Achieving the United States’ ambitious emissions reduction goals depends in large part on the rapid adoption of wind and solar energy and the electrification of consumer vehicles. However, misinformation and coordinated disinformation about renewable energy is widespread and threatens to undermine public support for the transition. In a new report, the Sabin Center identifies and examines 33 of the most pervasive false claims about solar energy, wind energy, and electric vehicles, with the aim of promoting a more informed discussion.

Many of these false claims center on three categories of impacts commonly attributed to renewable energy development: impacts to the environment, impacts to human health, and impacts to the economy. For example, our report examines the common misconceptions that electric vehicles have a net harmful effect on climate change (they do not); that electromagnetic radiation from wind turbines poses a threat to human health (it does not); and that solar energy development negatively impacts U.S. jobs (it does not). Some of the misconceptions examined in the report, such as the notion that whale deaths stem from noise related to wind farm surveys, are entirely unsubstantiated. Others have some factual basis but are commonly repeated without necessary context: for instance, the notion that solar panels produce significant waste, without the context that fossil fuel energy generates far more.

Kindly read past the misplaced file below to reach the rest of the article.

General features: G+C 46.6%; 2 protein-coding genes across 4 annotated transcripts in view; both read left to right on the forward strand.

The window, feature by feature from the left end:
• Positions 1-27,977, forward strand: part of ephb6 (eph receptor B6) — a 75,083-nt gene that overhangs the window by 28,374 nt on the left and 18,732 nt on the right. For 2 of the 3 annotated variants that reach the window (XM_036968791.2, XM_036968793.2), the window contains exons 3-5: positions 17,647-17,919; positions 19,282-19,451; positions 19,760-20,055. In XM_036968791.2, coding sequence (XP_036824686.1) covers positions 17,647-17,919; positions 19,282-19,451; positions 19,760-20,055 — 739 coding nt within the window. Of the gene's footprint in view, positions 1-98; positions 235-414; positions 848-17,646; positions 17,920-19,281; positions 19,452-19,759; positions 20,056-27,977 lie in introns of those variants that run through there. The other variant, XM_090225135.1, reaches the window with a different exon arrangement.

To identify the most common false claims regarding wind, solar, and electric vehicles, the authors of the Sabin Center’s new report first reviewed social-media groups and websites created to oppose renewable energy projects or policies, as well as existing coverage about misinformation. The authors then developed transparent, fact-based responses to these false claims, relying to the greatest extent possible on peer reviewed academic literature and government publications. The authors designed the report so that members of the public can cultivate balanced and informed opinions on frequently-contested topics related to renewable energy and electric vehicle deployment.

The Sabin Center’s report should be read in conjunction with other fact checks and studies refuting false claims about renewable energy and electric vehicles, such as those published by EPARMIUSA TodayCarbon Brief, the Center for American Progress, the Annenberg Public Policy Center’s website, the Brown Climate and Development Lab, and Heated.

Read the full report here.

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